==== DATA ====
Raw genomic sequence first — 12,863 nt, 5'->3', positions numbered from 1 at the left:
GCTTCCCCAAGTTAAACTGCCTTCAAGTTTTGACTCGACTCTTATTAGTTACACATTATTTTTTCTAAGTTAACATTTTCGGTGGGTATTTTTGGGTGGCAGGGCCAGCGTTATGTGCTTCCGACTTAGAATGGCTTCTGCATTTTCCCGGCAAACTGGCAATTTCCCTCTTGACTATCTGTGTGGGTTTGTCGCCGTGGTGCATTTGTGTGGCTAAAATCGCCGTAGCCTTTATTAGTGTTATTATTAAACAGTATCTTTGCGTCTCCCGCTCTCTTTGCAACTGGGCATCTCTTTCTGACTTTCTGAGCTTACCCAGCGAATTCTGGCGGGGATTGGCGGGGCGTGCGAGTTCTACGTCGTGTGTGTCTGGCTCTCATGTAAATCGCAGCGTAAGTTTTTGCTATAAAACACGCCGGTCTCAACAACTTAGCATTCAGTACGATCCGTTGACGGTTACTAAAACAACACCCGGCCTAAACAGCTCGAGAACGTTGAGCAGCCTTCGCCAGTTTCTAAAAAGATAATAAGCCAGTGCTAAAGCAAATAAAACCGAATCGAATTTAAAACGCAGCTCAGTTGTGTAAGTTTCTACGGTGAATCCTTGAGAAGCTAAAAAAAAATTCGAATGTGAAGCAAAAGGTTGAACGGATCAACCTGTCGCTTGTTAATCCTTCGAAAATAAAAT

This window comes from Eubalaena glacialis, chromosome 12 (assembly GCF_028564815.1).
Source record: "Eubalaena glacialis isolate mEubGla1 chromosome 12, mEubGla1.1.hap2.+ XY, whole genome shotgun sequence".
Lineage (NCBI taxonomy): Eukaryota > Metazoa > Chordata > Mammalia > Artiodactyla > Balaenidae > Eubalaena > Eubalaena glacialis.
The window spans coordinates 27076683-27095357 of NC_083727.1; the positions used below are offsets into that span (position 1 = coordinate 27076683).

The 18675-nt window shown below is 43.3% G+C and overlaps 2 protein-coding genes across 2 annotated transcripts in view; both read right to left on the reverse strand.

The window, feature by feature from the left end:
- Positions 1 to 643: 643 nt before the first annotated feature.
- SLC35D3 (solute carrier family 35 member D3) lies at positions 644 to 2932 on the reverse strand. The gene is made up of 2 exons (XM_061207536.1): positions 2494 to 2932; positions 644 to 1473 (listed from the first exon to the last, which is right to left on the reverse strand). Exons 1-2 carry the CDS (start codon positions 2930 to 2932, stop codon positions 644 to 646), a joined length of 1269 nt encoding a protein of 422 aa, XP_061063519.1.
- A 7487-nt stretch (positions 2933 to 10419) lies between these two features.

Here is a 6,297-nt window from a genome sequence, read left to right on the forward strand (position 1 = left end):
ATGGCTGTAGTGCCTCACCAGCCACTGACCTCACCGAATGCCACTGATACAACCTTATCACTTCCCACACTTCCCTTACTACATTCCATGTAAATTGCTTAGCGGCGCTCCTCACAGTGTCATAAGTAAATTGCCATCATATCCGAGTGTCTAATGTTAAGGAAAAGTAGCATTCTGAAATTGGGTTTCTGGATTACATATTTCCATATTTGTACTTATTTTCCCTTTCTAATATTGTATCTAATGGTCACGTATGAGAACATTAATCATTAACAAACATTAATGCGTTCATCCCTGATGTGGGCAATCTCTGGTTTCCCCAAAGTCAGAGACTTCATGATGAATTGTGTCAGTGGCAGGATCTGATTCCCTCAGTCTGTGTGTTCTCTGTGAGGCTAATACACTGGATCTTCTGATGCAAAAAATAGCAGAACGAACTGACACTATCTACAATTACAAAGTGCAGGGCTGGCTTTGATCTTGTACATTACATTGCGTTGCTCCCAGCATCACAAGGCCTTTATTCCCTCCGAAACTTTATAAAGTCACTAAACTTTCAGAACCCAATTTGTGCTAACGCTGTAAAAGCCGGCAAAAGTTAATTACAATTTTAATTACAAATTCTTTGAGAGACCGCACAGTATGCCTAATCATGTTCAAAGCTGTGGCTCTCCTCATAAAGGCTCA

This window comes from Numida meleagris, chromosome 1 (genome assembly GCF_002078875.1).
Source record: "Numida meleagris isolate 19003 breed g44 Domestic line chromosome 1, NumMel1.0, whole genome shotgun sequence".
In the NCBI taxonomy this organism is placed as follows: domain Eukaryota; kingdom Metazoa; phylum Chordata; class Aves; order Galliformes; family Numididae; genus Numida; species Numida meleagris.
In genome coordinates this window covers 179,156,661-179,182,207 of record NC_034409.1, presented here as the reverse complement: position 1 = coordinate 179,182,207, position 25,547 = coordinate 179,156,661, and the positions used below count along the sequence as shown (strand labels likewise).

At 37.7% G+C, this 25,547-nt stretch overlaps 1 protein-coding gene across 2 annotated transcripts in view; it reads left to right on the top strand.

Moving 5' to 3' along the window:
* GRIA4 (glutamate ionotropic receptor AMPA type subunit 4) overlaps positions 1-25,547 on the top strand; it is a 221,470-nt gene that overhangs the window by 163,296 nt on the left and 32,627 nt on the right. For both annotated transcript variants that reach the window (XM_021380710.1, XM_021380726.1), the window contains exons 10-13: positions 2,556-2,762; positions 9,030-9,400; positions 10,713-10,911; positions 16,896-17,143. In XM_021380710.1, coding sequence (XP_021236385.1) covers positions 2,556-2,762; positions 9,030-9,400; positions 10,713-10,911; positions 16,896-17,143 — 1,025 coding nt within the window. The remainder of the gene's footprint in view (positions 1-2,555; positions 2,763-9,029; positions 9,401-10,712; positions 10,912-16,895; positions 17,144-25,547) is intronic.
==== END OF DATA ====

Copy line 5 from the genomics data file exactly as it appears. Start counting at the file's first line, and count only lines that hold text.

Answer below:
Lineage (NCBI taxonomy): Eukaryota > Metazoa > Chordata > Mammalia > Artiodactyla > Balaenidae > Eubalaena > Eubalaena glacialis.